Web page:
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Yea its old but i have been sick.
"but make them look like giant penises sticking out of the ocean."
That's why the Kock brothers oppose these things - they hate competition.
Runnung on a treadmill?!
You say that, but someone already thought of that.
Wow, way to not link to a study, but rather a Smithsonian blog talking about a Wordpress blog talking about a study. You clearly love your primary sources!
FYI, the study is just one of many. The study itself cites others, including:
20,000 birds/yr (Sovacool, 2012)
10,000–40,000 birds/yr (Erickson et al., 2001 and Manville, 2005)
20,000–40,000 birds/yr (Erickson et al., 2005)
440,000 (Manville, 2009)
573,000 (Smallwood, 2013).
The latter two include lattice towers, which are largely being decommissioned as unsafe to birds.
But hey, having varied numbers clearly means that if you can find a blog linking to another blog linking to a study that shows high numbers (among many different studies), then clearly the GP is "plain wrong", right?
And yes, even if we go with your choice study's mean of 234,012 annual bird deaths, that's still orders of magnitude less than many other types of human activities.
I have serious fears that we're facing an unduly high risk of a major wind spill here.
The number of grammatical cases is irrelevant. Question: What's the difference between a grammatical case without stem changes and a postposition (opposite of a preposition? Answer: A space.
That which is challenging, apart from stem changes, is the same thing that is challenging with helper words in general: when to use what with what. Picture a person learning English and trying to remember what to use with what. "I was scolding her.... over it? for it? about it? to it? around it?" "We were unhappy.... over it? for it? about it? to it? around it?" "She was dedicated.... over it? for it? about it? to it? around it?" And so forth. It's the same for people trying to learn which declension case to use in which context. But if the declensions are just suffixes without stem changes, then they're no different from postpositions. And often stem changes where they occur follow pretty predictable rules, often for pronunciation reasons.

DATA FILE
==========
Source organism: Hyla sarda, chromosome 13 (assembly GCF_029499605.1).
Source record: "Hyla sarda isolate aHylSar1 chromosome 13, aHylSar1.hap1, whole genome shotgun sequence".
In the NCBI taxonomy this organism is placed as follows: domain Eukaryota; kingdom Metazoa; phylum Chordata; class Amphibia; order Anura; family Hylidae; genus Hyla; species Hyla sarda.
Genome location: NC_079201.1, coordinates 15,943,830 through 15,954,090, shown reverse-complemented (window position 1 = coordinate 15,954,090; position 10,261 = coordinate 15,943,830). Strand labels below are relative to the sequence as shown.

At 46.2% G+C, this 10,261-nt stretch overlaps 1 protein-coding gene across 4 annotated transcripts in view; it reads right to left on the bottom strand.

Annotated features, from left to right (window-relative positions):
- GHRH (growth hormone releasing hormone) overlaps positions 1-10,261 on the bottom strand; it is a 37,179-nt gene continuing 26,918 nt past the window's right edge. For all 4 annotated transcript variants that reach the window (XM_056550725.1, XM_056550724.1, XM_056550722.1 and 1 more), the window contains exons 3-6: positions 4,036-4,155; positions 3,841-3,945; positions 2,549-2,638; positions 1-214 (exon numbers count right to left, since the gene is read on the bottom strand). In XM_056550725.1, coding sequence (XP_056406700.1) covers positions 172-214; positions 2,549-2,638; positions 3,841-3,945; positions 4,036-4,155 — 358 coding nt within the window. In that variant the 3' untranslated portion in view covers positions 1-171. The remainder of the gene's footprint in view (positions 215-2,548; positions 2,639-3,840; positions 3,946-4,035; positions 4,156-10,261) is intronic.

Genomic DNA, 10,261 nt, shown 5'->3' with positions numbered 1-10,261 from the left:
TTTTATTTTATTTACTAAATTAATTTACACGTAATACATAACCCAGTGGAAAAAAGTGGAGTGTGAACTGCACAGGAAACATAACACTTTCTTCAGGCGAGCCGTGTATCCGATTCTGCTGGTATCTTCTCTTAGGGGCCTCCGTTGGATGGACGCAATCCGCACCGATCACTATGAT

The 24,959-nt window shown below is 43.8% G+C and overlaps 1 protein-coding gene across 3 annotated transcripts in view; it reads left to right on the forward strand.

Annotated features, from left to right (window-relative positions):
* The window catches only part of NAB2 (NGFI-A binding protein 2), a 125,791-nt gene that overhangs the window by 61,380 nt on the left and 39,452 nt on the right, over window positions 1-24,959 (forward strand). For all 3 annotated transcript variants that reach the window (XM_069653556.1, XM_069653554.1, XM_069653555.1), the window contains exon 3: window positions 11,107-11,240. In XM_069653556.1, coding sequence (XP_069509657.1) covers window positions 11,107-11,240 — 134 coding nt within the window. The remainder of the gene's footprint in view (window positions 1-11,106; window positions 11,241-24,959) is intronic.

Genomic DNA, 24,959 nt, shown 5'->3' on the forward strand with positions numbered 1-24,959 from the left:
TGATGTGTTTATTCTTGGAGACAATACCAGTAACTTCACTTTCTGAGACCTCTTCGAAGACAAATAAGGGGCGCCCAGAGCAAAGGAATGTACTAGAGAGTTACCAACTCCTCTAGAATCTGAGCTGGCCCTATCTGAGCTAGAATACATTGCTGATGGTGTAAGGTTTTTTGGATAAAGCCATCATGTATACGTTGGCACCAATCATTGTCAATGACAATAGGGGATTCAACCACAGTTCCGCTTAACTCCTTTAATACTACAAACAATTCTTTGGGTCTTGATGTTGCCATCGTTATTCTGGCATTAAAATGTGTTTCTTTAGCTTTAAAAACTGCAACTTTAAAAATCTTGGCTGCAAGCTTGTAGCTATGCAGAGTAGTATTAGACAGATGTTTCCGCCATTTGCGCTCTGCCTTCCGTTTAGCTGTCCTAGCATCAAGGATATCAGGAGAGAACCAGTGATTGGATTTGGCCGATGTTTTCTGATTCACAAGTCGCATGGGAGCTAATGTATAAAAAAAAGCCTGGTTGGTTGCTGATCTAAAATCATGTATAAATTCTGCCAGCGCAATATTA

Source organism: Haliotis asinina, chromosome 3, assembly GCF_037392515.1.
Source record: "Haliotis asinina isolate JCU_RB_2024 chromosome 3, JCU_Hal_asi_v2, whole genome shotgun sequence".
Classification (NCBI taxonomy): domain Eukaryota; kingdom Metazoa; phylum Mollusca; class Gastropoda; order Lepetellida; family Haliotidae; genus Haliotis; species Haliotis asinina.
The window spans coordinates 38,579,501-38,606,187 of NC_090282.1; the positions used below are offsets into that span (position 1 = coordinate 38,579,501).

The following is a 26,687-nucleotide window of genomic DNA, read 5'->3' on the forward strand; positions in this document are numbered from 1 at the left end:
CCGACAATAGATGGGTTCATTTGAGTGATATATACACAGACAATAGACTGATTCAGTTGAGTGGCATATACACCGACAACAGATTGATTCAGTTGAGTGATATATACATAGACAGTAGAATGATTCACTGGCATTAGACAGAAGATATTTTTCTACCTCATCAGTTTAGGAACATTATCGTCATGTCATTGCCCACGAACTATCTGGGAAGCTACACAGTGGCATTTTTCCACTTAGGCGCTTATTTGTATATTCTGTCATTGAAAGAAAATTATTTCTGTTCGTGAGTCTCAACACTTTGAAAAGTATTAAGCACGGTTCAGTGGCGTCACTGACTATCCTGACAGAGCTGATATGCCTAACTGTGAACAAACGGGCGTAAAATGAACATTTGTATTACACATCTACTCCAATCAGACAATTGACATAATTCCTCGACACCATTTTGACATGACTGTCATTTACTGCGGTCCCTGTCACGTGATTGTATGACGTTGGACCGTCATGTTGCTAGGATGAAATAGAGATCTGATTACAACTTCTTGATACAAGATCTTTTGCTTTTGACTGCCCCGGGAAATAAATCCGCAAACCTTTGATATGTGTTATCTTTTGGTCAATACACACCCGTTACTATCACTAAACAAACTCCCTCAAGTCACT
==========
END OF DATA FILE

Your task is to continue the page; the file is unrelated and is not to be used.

After some quick digging, this appears to be the law broken: https://www.law.cornell.edu/us...
That link says nothing whatsoever about rules for government employee e-mail.
That's a link to rules about ISPs archiving e-mail that is the subject of a subpoena.
So, I'd like to see the text of the "rule" saying she needed to use a
After some quick digging, this appears to be the law broken:
Basically, she was required by law to archive her communications on federal servers. She did not.
The link you give says nothing of the sort. The link states that a government may require an ISP to archive e-mail subject to a subpoena.
That has precisely nothing to do with State Department employees, nor does it say anything whatsoever about what e-mail addresses they use.
Also of note, according to TSG she forwarded classified intelligence Emails to Sidney Blumenthal, who was not a federal employee.
That is a great example of "ABCs"-- Argument By Changing the subject.
Leaving the country to be run by people who are either too clueless to get out of jury duty
I've never quite understood: why would anybody want to get out of jury duty?
Pick the pool of candidates like we pick jury pools.
I've often suggested that, but this is the first time I've heard anybody else suggest it.
Yes: vote, but the candidates on the slate should be randomly selected from the population
The reason we have ISIS is that we were in such a rush to leave IRAQ we didn't bother to finish stabilizing the situation.
We could be there 50 years and still have no hope of stabilizing the situation (maybe if we just installed another dictator like Saddam). Stabilizing is not something we can impose but is something they'll have to work out internally.